Cold and flu viruses
are some of the most widespread and adaptable pathogens nature can throw at us. It’s impossible to avoid them completely, but you can arm your household with the tools you need to succeed in nature’s “germ warfare.”
- Sanitise hot spots: Cold and flu viruses are more frequently transmitted from nonporous surfaces, such as plastic, finished wood, and metal. Once a day during the cold & flu season, use an antibacterial wipe to disinfect the frequently touched hard surfaces around your home: taps, doorknobs, phones, worktops, keyboards, light switches, toilet handles and remote controls.
- Keep hands clean: Because hand-to-hand and hand-to-surface contact are two of the most common ways to spread viruses, frequent hand washing is essential. Also consider getting bottles of hand sanitiser for places far from sinks: the car, the garage, and high-contact places away from home such as work or the gym.
- Separate the rations: Avoid serving foods communally. Pour snacks into individual containers rather than letting everyone reach into the bag.
- Issue tissues: Sneezing spreads germs quickly. Give your family members tissues to carry with them, and stash boxes or travel packs in key places: the kitchen, bathrooms, bedrooms, glove boxes, backpacks, and handbags.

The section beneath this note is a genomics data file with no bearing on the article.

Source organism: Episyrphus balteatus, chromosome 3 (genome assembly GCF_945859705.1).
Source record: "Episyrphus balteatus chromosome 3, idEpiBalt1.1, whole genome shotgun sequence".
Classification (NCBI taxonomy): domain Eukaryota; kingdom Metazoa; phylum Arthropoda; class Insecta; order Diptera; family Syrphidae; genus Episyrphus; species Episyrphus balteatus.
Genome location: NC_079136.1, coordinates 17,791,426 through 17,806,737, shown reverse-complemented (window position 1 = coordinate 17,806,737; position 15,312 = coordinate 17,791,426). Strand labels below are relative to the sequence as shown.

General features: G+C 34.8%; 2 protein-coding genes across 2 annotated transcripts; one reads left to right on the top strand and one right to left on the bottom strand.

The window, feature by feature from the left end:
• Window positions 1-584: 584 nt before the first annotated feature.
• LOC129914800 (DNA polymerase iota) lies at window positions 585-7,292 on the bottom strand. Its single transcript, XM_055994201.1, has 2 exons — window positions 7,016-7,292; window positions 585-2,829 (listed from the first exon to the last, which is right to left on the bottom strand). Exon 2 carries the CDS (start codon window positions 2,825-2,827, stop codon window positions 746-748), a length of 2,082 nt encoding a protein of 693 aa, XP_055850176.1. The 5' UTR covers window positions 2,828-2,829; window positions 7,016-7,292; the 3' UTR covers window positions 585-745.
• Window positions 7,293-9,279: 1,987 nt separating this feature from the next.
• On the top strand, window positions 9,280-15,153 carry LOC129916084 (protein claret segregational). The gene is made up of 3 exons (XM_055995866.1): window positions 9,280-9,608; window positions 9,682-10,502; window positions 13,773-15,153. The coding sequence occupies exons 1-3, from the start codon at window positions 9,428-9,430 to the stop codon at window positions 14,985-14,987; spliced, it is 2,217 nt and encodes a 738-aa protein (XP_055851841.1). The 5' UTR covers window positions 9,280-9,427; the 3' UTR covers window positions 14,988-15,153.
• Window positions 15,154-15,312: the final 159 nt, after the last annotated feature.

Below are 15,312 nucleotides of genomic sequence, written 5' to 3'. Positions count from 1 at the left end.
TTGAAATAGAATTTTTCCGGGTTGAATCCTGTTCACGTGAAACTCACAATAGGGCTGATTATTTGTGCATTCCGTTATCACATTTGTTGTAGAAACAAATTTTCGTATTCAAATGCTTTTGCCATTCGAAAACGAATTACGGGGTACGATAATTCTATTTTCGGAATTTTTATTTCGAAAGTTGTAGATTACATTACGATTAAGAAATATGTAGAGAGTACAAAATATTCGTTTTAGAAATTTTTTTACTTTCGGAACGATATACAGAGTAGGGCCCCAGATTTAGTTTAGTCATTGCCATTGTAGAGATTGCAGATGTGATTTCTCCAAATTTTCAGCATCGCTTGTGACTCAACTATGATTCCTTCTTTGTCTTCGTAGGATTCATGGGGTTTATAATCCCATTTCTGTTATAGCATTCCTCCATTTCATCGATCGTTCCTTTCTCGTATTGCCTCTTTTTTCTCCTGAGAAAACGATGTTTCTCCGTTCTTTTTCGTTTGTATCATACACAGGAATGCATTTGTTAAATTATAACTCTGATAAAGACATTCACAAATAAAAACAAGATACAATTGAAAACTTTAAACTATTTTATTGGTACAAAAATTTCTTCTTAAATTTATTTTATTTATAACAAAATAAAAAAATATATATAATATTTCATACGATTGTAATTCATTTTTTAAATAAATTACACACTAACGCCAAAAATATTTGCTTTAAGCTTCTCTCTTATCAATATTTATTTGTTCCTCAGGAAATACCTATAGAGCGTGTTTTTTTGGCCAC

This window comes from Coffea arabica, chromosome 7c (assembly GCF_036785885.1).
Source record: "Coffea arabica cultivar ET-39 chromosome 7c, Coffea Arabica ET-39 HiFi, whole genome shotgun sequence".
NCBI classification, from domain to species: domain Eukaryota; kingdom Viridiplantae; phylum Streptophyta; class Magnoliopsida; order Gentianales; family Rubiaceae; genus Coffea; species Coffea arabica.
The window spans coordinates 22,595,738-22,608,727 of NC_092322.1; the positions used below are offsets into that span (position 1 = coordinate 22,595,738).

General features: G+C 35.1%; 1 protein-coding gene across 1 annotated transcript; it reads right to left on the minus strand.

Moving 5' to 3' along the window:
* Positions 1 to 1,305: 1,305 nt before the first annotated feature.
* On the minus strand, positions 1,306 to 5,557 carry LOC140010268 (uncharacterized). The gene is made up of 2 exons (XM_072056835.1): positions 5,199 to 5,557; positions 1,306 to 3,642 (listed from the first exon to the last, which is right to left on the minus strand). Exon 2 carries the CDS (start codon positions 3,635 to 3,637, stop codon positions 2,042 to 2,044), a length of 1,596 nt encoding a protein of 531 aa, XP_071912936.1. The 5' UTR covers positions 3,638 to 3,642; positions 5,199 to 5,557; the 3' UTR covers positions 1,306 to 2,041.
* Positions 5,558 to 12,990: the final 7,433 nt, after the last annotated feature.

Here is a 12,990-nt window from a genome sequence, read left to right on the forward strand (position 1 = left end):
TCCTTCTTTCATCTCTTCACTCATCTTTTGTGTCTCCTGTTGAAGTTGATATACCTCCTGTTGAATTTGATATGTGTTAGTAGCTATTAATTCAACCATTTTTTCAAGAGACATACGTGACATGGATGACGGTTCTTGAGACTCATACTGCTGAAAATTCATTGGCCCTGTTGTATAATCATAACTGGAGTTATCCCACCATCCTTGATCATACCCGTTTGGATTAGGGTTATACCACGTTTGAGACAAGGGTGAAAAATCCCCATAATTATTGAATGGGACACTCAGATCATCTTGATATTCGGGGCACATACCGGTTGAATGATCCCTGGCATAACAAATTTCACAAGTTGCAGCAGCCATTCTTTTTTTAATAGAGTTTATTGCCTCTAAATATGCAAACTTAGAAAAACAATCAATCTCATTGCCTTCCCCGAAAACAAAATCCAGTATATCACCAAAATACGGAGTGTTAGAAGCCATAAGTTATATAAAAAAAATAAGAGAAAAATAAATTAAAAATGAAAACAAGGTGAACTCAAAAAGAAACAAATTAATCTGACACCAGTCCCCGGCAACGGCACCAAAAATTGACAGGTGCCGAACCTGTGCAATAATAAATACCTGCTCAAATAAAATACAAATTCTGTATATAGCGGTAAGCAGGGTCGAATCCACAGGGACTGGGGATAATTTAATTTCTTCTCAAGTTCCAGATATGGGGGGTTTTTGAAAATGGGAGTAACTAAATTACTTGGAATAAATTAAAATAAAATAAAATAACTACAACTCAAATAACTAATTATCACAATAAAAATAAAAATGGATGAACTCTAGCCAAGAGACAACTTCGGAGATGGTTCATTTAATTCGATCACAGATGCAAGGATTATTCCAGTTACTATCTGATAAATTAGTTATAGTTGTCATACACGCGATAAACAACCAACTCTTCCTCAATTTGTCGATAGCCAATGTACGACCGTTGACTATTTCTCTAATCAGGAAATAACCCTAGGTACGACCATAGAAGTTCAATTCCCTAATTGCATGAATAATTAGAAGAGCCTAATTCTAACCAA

- Flu vaccination: Find out if flu vaccination is right for you and your family. Flu vaccination can be an effective means of preventing infection, but it’s more appropriate for ‘at risk’ members of the community such as the over 65s, pregnant women and anyone with a compromised immune system. The best time for vaccination is early autumn when the flu season starts, and supplies of the vaccine are more readily available. Your doctor can offer advice on vaccination for your family against currently active strains of flu. Studies have shown that the flu jab definitely works and will help prevent you getting the flu. However, it won't stop all flu viruses and the level of protection may vary between people, so it's not a 100% guarantee that you'll be flu-free. Flu vaccinations prevent flu or reduce the severity of the symptoms; they do not prevent a cold as the viruses are different for colds and flu.